For their first appearance, on Thursday 14th, they will devote their energies to two of Igor Stravinsky’s most celebrated early pieces. First up is Petruskha (1910-1; revised 1947), which matches the composer’s expressionist rhythms with pirouettes of orchestral colour. After an interval, the tone will take a more foreboding turn with The Rite of Spring (1914), with its stabbing horns and cubistic structure.
On Saturday 16th, the orchestra will move ahead to one of the post-war era’s most titanic works, Olivier Messiaen’s Turangalîla-Symphonie (1946-8). From its fearsome introduction, with its broken atonal blasts, we move through passionate love songs, frenzied dances and unspeakably gentle themes to an ecstatic finale. Loosely based on the Tristan and Isolde story, this has come to be seen as one of the definite symphonies of the twentieth century.
Finally, on Sunday 17th, Dudamel is joined by a presence even more charismatic than himself – Daniel Barenboim. The great musician and conductor, who has served as Dudamel’s mentor, will take to the keys to play Brahms’ two Piano Concertos. Opinion is divided on which of these two masterworks reigns supreme. The first (1858), with its sheer grandeur, burns with a youthful genius; the second (1978-81), all understated grace, is a piece of remarkable complexity. In the hands of Barenboim and Dudamel, they are both likely to be revelatory. If you book only one of these three concerts, choose this.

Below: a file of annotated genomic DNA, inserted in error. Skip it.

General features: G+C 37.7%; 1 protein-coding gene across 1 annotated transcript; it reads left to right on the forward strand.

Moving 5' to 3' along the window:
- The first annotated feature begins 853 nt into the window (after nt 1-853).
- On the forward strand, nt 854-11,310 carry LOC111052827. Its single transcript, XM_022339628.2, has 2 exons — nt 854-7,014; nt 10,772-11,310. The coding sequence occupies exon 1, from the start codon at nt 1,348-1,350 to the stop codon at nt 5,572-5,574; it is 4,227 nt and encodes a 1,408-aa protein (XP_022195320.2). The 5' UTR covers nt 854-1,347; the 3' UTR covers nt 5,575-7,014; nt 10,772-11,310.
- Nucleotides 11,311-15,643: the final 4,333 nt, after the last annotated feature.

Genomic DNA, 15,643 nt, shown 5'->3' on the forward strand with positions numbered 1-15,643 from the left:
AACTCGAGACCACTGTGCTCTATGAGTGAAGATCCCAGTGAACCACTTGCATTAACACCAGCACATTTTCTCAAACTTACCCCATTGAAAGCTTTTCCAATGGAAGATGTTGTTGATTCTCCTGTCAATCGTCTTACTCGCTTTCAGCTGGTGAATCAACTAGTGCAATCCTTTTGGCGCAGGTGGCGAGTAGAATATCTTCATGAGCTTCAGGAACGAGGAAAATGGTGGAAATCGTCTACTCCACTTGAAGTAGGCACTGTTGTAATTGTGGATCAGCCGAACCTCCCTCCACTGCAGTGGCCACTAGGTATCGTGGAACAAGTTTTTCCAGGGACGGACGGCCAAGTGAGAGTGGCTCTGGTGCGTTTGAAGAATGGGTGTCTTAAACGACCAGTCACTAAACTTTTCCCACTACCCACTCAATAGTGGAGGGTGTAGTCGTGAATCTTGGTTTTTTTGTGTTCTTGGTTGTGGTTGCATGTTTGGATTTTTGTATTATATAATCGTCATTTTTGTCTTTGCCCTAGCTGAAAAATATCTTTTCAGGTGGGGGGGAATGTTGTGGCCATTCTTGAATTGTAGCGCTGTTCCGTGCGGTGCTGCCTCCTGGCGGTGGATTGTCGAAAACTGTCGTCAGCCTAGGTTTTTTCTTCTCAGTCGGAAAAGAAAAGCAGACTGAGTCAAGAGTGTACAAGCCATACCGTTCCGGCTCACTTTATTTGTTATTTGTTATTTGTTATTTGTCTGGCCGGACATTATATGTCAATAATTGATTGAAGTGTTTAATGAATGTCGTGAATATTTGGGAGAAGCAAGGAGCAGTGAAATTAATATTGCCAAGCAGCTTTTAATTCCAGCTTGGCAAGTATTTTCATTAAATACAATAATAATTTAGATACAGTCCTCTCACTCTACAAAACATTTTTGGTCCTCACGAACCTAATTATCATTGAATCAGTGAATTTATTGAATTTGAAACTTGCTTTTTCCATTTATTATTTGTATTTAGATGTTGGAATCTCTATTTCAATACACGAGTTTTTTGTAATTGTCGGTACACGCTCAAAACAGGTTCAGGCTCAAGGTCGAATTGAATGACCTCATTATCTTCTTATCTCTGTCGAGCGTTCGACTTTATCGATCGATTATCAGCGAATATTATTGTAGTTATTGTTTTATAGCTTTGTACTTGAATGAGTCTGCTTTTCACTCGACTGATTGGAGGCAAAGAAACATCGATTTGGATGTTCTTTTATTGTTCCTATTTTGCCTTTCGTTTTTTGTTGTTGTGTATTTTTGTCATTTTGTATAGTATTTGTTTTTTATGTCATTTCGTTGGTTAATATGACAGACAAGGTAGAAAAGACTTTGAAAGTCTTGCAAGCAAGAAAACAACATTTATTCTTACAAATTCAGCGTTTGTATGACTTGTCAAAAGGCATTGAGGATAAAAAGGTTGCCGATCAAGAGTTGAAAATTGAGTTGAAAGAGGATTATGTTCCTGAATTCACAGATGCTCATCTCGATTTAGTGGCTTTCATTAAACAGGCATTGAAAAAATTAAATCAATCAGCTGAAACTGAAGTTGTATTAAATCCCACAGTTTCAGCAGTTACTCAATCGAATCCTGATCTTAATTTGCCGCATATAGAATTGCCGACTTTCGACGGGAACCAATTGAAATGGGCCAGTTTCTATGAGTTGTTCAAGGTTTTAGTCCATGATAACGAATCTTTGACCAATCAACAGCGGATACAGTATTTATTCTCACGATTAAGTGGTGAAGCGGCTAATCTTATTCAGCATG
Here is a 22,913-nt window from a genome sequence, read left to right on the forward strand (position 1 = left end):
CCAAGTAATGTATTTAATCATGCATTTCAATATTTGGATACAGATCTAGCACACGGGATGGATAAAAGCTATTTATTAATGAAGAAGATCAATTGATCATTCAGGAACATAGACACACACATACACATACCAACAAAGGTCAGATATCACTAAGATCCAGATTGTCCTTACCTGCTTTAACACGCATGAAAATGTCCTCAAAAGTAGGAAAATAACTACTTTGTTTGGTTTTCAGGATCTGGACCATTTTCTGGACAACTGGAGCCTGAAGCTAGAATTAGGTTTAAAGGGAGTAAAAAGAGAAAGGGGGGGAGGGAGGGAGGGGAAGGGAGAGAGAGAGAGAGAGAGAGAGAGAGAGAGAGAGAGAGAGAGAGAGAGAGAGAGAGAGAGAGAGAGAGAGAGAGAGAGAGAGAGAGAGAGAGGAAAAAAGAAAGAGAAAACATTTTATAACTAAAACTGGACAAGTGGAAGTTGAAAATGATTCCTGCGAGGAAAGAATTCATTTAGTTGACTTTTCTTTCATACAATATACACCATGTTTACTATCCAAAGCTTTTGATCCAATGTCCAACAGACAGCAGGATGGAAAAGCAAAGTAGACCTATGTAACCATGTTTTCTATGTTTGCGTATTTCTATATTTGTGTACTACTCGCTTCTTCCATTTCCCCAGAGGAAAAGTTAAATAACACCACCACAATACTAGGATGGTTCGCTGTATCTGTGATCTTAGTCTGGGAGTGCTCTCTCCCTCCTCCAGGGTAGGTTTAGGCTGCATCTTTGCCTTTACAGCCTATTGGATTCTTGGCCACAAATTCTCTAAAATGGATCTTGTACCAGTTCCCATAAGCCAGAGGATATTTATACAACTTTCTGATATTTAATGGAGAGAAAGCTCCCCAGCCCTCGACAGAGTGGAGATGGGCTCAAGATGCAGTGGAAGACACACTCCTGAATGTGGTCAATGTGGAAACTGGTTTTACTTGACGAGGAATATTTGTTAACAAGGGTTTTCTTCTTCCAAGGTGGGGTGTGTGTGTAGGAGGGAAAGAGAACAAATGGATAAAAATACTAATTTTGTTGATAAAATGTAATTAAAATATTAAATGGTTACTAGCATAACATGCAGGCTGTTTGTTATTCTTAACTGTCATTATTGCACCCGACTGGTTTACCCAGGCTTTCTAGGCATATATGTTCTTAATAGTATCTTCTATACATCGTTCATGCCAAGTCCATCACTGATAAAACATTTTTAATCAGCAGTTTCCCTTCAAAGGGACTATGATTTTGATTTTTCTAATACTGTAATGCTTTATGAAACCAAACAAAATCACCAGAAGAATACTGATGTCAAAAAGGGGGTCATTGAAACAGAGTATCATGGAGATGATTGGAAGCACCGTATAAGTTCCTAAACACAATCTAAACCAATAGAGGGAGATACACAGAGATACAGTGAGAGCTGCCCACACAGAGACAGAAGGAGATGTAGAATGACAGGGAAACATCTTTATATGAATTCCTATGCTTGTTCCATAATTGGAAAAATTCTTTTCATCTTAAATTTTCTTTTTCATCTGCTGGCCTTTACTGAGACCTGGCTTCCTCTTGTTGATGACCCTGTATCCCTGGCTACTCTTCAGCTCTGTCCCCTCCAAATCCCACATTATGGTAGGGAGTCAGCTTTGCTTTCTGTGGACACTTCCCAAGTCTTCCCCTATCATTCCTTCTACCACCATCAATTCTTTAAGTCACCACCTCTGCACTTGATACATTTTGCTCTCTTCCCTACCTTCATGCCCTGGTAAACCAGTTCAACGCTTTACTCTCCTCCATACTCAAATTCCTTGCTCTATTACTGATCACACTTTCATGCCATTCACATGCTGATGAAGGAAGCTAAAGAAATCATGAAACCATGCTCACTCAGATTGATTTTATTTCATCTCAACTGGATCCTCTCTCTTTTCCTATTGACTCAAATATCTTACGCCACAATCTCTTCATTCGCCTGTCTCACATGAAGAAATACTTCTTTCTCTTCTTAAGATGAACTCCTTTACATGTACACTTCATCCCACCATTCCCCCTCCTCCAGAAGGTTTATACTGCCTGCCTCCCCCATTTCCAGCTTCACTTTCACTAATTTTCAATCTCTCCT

|What||Simon Bolivar Symphony Orchestra, Royal Festival Hall|
|Where||Royal Festival Hall, Southbank Centre, Belvedere Road, London, SE1 8XX | MAP|
|Nearest tube||Waterloo (underground)|
On 14 Jan 16, 7:30 PM – 10:00 PM
On 16 Jan 16, 7:30 PM – 10:00 PM
On 17 Jan 16, 7:30 PM – 10:00 PM
|Website||Click here to book via the Southbank Centre|